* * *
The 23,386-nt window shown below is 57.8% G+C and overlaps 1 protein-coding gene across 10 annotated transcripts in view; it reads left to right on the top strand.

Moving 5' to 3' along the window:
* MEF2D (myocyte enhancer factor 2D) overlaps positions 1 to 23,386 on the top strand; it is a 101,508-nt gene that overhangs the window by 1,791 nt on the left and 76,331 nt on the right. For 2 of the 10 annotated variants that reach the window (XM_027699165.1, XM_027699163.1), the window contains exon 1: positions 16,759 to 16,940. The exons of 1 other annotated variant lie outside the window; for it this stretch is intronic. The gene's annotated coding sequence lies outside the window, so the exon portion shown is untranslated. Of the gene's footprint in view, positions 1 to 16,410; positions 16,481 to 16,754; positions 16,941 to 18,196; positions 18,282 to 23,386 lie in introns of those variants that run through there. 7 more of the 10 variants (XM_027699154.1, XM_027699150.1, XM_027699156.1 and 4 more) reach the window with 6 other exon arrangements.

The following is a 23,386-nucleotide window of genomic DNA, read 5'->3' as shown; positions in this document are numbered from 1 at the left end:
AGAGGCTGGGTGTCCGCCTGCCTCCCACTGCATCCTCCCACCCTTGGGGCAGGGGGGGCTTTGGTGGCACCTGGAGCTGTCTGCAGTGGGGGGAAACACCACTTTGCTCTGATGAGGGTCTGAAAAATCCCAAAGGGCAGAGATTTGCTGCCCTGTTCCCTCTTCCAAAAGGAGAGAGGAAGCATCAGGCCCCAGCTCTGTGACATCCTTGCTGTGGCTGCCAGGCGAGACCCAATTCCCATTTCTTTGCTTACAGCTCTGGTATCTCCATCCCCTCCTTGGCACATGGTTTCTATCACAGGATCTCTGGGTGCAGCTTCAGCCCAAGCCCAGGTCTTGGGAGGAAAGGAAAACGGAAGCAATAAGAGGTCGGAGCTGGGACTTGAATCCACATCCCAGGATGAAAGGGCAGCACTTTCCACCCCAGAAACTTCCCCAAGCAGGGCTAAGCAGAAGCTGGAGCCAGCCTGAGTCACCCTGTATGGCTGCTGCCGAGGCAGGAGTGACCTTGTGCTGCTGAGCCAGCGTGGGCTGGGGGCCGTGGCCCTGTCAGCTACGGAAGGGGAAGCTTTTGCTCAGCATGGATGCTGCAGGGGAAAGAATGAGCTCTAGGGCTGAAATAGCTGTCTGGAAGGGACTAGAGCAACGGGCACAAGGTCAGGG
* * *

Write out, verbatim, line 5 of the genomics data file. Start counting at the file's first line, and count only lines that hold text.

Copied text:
AGAGGCTGGGTGTCCGCCTGCCTCCCACTGCATCCTCCCACCCTTGGGGCAGGGGGGGCTTTGGTGGCACCTGGAGCTGTCTGCAGTGGGGGGAAACACCACTTTGCTCTGATGAGGGTCTGAAAAATCCCAAAGGGCAGAGATTTGCTGCCCTGTTCCCTCTTCCAAAAGGAGAGAGGAAGCATCAGGCCCCAGCTCTGTGACATCCTTGCTGTGGCTGCCAGGCGAGACCCAATTCCCATTTCTTTGCTTACAGCTCTGGTATCTCCATCCCCTCCTTGGCACATGGTTTCTATCACAGGATCTCTGGGTGCAGCTTCAGCCCAAGCCCAGGTCTTGGGAGGAAAGGAAAACGGAAGCAATAAGAGGTCGGAGCTGGGACTTGAATCCACATCCCAGGATGAAAGGGCAGCACTTTCCACCCCAGAAACTTCCCCAAGCAGGGCTAAGCAGAAGCTGGAGCCAGCCTGAGTCACCCTGTATGGCTGCTGCCGAGGCAGGAGTGACCTTGTGCTGCTGAGCCAGCGTGGGCTGGGGGCCGTGGCCCTGTCAGCTACGGAAGGGGAAGCTTTTGCTCAGCATGGATGCTGCAGGGGAAAGAATGAGCTCTAGGGCTGAAATAGCTGTCTGGAAGGGACTAGAGCAACGGGCACAAGGTCAGGG